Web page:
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About Archery

Age Classes

Cubs
An athlete may compete in the Cub class in tournaments until December 31 of the year of his or her 13th birthday.

Intermediate
An athlete may compete in the Intermediate class in tournaments until December 31 of the year of his or her 15th birthday.

Cadets
An athlete may compete in the Cadet class in tournaments until December 31 of the year of his or her 17th birthday.

20 and Under (Junior)
An athlete may compete in the Junior class in tournaments until December 31 of the year of his or her 20th birthday.

Open
An athlete of any age may compete in the Open class in tournaments, but those that don't comply with any other division have no alternative (roughly between the ages of 20-50).

Masters
An athlete may compete in the Master class in tournaments from January 1 of the year of his or her 50th birthday and thereafter.

Veterans
An athlete may compete in the Veteran class in tournaments from January 1 of the year of his or her 60th birthday and thereafter.

Veterans Plus
An athlete may compete in the Veteran class in tournaments from January 1 of the year of his or her 70th birthday and thereafter.

Notes:

  • Cubs can shoot as Cub, Intermediate, Cadet, 20 and Under (Junior2) or Open
  • Intermediates can shoot as Intermediate, Cadet, 20 and Under (Junior2) or Open
  • Cadets can shoot as Cadet, 20 and Under (Junior2) or Open
  • 20 and Under can shoot as 20 and Under (Junior2) or Open
  • Master can shoot as Master or Open
  • Veterans can shoot as Veteran, Master or Open
  • Veteran Plus can shoot as Veteran Plus, Veteran, Master or Open

Note 1: – Clubs and RGBs may develop younger or older age divisions to cater for their own needs. The age divisions above are the only age divisions recognised for Archery Australia Tournaments, National Records and National and Youth National Championships.

Note 2: – The term “Junior” is a World Archery term. In Australia it has been decided to call this classification “20 and under”. It is felt the term “Junior” may be confusing, as it is a general term for people who are not yet seniors (adults).

History of Archery in Australia

The sport of archery was introduced to Australia by the European settlers in the 18th and 19th Centuries and is known to have been a flourishing social and competition activity during the mid-1800s. From records held at the Australian National Library, officers of the First Fleet practised archery at Sydney Cove in 1789, making archery the oldest organised sport practised in Australia. 

However, it wasn’t until the late 1930s that organised archery on an Australia-wide basis was first proposed by Dudley Preston, a leading archer in Western Australia.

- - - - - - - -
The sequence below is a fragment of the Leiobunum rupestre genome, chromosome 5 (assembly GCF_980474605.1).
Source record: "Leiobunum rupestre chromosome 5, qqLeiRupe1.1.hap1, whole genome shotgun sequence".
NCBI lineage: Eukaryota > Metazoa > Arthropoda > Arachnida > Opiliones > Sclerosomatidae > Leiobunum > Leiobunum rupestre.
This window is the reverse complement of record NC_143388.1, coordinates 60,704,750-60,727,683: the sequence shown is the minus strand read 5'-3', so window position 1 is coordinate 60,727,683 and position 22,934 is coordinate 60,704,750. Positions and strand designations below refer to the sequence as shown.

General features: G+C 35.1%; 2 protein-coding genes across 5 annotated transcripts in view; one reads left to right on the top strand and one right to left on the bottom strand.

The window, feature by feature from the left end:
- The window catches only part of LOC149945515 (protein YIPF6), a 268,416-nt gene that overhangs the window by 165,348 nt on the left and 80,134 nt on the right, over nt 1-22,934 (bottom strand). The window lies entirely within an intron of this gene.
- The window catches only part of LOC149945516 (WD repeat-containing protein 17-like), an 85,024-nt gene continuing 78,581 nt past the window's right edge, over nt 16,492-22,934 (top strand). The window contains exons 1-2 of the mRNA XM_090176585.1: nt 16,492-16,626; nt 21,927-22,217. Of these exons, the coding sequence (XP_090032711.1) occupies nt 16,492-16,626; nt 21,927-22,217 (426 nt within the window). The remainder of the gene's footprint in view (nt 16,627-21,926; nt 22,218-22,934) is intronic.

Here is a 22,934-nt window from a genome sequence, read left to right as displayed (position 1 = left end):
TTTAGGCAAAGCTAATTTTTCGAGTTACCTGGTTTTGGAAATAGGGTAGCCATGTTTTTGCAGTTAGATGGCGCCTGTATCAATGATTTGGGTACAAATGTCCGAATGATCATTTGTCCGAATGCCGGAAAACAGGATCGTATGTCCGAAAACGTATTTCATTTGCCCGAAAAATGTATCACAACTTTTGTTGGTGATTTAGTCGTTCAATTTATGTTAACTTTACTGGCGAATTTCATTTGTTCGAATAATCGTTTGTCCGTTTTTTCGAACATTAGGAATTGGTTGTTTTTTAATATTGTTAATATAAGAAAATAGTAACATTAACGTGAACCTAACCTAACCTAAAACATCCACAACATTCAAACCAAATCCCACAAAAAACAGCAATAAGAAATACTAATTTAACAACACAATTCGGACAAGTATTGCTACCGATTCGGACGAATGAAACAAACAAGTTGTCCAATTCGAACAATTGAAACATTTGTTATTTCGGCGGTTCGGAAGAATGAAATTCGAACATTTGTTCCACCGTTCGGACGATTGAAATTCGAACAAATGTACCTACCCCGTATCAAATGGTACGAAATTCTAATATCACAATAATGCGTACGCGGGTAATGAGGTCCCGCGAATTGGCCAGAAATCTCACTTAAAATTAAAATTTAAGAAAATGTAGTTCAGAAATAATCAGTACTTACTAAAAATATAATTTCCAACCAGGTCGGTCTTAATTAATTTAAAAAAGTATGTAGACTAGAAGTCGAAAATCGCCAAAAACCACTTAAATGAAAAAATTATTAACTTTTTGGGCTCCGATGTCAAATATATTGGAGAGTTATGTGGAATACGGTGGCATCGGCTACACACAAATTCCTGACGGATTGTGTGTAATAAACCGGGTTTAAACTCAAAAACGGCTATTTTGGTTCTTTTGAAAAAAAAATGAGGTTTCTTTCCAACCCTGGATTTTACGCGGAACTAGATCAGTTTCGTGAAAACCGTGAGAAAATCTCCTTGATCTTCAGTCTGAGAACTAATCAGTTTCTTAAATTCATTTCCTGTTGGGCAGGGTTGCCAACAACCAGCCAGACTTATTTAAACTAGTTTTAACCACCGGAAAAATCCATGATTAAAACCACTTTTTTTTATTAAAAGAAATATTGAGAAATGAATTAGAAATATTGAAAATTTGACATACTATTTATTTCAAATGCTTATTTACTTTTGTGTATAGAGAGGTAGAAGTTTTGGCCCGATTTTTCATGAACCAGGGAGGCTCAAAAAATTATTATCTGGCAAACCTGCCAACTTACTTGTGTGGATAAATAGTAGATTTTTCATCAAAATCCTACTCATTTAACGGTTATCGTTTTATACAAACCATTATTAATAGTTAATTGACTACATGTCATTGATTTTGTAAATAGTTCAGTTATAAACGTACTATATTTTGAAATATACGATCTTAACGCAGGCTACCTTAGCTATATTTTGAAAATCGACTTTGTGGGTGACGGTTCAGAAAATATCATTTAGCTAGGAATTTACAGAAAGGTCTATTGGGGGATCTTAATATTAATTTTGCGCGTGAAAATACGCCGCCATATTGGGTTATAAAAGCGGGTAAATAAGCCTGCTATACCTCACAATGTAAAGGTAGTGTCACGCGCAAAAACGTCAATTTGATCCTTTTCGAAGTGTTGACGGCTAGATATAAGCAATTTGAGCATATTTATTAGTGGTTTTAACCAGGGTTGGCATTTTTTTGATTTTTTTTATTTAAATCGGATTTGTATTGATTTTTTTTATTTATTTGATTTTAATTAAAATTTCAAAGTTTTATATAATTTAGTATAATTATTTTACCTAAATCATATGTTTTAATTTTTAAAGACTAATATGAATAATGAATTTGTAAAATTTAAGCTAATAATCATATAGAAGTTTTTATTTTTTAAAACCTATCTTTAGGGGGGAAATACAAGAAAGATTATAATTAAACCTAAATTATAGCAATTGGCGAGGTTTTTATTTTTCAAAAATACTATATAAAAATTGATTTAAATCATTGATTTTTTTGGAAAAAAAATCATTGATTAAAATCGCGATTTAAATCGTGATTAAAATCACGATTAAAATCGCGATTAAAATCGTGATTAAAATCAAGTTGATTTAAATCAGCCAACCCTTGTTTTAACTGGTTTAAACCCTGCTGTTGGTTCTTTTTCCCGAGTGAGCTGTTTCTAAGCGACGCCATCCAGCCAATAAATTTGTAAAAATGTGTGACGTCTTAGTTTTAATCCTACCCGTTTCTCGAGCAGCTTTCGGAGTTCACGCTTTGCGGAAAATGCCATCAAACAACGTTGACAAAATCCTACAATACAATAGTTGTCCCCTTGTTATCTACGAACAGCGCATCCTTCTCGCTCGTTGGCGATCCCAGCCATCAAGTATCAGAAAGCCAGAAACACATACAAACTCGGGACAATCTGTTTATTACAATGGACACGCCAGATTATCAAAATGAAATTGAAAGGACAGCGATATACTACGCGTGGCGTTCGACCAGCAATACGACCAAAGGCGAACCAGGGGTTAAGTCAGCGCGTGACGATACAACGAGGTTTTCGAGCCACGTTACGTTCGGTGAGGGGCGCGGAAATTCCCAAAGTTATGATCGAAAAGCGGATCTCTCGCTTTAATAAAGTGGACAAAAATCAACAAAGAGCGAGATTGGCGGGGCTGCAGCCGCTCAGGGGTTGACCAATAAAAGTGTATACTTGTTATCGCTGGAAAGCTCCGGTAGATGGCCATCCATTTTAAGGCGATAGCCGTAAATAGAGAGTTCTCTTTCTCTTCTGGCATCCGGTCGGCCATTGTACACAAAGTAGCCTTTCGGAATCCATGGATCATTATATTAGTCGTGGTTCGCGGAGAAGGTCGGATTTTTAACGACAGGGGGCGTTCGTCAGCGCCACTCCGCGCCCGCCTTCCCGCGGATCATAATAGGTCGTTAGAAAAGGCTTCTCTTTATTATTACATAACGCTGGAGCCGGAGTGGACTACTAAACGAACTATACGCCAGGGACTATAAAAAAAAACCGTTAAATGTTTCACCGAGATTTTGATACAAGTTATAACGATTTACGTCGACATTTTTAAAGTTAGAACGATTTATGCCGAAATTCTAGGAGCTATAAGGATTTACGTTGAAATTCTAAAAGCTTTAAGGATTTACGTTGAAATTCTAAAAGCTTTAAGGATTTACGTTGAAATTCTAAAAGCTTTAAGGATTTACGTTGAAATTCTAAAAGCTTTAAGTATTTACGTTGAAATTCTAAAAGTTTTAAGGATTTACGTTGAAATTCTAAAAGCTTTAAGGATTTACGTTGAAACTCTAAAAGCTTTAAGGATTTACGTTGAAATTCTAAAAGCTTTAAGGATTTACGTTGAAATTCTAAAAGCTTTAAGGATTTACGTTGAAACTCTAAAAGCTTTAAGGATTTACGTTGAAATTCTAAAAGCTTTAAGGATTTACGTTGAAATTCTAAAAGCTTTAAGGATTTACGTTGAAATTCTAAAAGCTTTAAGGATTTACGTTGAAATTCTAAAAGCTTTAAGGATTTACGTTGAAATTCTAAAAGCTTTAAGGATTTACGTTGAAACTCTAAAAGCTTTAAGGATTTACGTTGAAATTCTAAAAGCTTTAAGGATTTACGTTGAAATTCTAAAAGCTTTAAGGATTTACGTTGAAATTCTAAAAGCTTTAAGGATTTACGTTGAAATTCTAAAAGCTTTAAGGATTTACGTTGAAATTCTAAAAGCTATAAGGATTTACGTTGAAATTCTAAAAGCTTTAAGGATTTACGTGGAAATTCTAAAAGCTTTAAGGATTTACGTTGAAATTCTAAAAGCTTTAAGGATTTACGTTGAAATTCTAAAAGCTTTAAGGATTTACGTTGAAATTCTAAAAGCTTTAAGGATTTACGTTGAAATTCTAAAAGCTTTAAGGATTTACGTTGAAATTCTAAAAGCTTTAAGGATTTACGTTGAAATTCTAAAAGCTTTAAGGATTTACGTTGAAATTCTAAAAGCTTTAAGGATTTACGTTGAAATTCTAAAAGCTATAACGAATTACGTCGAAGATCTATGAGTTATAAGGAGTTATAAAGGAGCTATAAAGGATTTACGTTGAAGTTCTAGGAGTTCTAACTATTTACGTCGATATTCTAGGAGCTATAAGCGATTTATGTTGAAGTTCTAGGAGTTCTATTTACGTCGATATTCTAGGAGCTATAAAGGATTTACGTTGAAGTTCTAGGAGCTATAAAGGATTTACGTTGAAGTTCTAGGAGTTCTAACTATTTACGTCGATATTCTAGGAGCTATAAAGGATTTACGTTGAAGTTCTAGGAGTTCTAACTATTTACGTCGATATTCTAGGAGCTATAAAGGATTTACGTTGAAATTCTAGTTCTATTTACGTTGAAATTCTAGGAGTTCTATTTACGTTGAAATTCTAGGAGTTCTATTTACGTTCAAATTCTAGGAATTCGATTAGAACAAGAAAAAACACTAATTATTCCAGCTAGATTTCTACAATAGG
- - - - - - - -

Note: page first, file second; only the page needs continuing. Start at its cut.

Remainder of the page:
After an enforced interruption due to the Second World War, his proposal came to fruition at a conference of State delegates held in Sydney on 17-18 January, 1948. After the normal preliminaries, the first major item on the agenda was the motion that:

“The Archery Association of Australia be and is hereby formed.”

This motion was carried and therefore has to be regarded as the official date of birth of the Association. The meeting went on to consider matters of national and international associations and competitions, including a resolution to affiliate with World Archery (FITA), the international archery federation.

The first Annual General Meeting of the Association was held in Sydney on the same weekend as the first National Championships over 3,4 & 5 October, 1948.

In 1993, the Archery Association of Australia changed its name to Archery Australia Inc. 

At that time, the Association was governed by a Board comprising eight societies (Archery Society of NSW, Archery ACT, Archery Victoria, Archery Society of Tasmania, ARCHERY South Australia, Archery Society of Western Australia, North Queensland Archery Association and the South Queensland Archery Society). The day-to-day affairs of the Association were managed by an Executive Committee.

In 2001, the Board dramatically changed the structure of Archery Australia. The Constitution was amended, allowing for a more streamlined modern structure following best practice governance principles. The Archery Board now comprises four elected and up to three appointed, Board Members. The day-to-day affairs of the Association are managed by a full-time Chief Executive Officer and National Office.

Annually, Archery Australia conducts National Championships (Target, Field and Clout), Youth National Championships (Target, Field, Matchplay and Clout), Australian Open Championships (Matchplay & Field) and Indoor National Championships. The sport also caters for a wide variety of disciplines and equipment styles during National Championships.

Australia first entered international competition at the FITA World Target Championships in 1965 and its first international medals were won by Graeme Telford and Hans Wright OAM in 1969 (Bronze Medals in the Target and Field Championships respectively).

Australia was represented when Archery re-entered the Olympics in Munich in 1972 and has been represented at each Olympic Games since, with Simon Fairweather OAM winning the Gold Medal in 2000 and Tim Cuddihy, the Bronze Medal, in 2004.

In 1977, Australia hosted the 29th FITA Target World Championships in Canberra and again in 1987, this time in Adelaide at the 34th FITA World Target Championships. 

In Adelaide, the Grand FITA event was introduced, which was the first attempt at a progressive elimination competition and the forerunner of the current Matchplay event conducted at World Championships and Olympic Games. In 2002, the FITA Field Championships came to Australia, hosted by Canberra Archery Club.

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